Rose Creek Fish Barrier Project Approved
Contact: Denise Germann, 406-888-5838
WEST GLACIER, MONT. - An environmental analysis and review process for the Rose Creek Fish Barrier Removal and Bridge Replacement Project has been completed, and a decision was signed by the National Park Service Intermountain Regional Director to move forward on the project.
An analysis of the environmental impacts associated with the project and consideration of public comments on the proposal were considered before a final decision was determined. The environmental assessment was released in December, 2011. Eight comment letters were received on the proposal, all supportive of the project.
An abandoned weir, or dam, on lower Rose Creek just above the Rising Sun Campground on the east side of the park has completely blocked native fish passage for decades. Additionally, the long-term structural stability of the Rose Creek Bridge on the Going-to-the-Sun Road is threatened by sediment scouring on the downstream side of a concrete slab spanning the width of the stream beneath the bridge. The bridge's abutments are showing signs of settling, and maintenance will increase as the concrete ages. The concrete slab also inhibits fish passage during periods of low stream flow, and the bridge's appearance is not compatible with the historic design characteristics of the Going-to-the-Sun Road, a notable National Historic Landmark.
In accordance with the decision, the weir will be removed to restore fish passage along Rose Creek. The weir has not been in use since 1971. The concrete forming the weir will be removed until it is level with the streambed or no longer presents a barrier to fish. The park will also replace the Rose Creek Bridge with a new, approximately 85 foot-long, concrete girder, clear -span bridge (no footings, pilings, or piers in the stream channel). The appearance of the new bridge will be more compatible with the historic design characteristics of the Going-to-the-Sun Road. Both actions will restore access to historic spawning and rearing habitat for native fish and improve stream flow and sediment transport along lower Rose Creek.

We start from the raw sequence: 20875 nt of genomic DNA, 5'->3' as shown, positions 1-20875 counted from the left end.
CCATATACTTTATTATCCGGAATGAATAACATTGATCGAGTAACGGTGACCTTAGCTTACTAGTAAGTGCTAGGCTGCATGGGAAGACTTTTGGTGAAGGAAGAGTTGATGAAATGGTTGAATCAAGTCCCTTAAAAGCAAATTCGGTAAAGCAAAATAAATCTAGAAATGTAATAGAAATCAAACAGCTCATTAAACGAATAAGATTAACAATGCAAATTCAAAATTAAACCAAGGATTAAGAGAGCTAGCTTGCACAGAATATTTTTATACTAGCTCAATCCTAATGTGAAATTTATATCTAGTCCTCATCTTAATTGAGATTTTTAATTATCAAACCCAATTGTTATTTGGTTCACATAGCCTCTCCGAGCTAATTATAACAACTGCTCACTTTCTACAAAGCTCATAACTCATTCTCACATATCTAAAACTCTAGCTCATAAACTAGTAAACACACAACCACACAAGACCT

Removal of the weir will require one to two weeks of work and is anticipated to occur during late summer or fall of this year. Demolition of the Rose Creek Bridge is expected to begin in the fall of 2013.
The environmental analysis and the finding of no significant impact (the decision document) are available online at http://www.parkplanning.nps.gov/RoseCreekFONSI.
Did You Know?
Did you know that some alpine plants can live to be more than a hundred years old, despite living in harsh weather conditions?